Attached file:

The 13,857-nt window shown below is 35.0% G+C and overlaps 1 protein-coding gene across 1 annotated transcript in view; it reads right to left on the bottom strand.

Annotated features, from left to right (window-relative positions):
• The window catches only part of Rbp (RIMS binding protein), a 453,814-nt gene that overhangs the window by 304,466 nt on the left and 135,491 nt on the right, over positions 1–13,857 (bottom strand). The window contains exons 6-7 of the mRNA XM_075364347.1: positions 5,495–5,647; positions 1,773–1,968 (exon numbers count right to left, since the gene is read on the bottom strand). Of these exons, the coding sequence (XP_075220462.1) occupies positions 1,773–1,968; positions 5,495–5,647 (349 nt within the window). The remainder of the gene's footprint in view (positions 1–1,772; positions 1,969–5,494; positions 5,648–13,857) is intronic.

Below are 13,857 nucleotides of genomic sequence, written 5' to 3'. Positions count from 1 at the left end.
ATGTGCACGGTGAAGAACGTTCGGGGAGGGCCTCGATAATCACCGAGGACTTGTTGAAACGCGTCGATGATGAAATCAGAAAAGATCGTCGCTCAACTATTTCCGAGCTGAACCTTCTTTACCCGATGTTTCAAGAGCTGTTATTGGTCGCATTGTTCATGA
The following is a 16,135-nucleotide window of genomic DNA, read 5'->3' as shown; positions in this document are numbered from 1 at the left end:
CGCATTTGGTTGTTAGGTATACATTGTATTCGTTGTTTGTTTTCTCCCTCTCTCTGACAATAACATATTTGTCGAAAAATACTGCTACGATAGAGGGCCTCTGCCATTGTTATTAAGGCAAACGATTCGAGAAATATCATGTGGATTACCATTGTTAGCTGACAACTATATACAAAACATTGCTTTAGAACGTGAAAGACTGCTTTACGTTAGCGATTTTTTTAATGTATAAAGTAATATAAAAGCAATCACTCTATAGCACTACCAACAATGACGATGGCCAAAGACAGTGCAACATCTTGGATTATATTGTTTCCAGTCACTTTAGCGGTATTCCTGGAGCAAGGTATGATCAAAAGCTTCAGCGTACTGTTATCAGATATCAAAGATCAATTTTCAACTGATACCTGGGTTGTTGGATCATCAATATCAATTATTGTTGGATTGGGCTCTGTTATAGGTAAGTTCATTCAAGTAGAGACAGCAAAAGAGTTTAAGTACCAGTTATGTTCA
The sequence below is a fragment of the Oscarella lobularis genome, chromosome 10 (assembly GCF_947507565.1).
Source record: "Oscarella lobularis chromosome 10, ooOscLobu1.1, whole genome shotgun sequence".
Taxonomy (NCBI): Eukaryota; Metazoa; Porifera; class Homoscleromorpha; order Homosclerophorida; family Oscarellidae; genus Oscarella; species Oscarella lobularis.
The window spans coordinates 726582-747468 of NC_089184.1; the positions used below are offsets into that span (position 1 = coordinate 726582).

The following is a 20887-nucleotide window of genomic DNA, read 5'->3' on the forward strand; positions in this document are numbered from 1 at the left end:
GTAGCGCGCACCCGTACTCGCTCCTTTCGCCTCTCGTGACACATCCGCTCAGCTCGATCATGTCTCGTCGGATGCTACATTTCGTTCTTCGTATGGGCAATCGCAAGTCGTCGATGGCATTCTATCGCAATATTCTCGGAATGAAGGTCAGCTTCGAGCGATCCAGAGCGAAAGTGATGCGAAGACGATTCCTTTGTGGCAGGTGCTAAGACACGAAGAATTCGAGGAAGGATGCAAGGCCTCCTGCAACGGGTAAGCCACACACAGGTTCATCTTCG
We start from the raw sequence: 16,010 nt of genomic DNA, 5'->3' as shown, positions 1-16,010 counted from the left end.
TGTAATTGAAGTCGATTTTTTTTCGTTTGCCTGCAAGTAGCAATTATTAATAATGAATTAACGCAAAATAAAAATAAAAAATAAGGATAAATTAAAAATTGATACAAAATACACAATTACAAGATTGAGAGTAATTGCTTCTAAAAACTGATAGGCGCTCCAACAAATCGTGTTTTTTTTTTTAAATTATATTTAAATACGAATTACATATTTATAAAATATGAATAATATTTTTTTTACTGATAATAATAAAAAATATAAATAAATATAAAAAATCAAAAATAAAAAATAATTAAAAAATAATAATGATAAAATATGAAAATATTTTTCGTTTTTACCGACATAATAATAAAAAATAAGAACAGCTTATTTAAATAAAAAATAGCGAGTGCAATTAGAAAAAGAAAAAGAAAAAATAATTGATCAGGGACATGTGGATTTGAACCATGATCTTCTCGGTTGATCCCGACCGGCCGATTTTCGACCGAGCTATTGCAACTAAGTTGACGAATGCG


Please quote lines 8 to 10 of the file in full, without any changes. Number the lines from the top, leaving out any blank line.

The sequence below is a fragment of the Oscarella lobularis genome, chromosome 10 (assembly GCF_947507565.1).
Source record: "Oscarella lobularis chromosome 10, ooOscLobu1.1, whole genome shotgun sequence".
Taxonomy (NCBI): Eukaryota; Metazoa; Porifera; class Homoscleromorpha; order Homosclerophorida; family Oscarellidae; genus Oscarella; species Oscarella lobularis.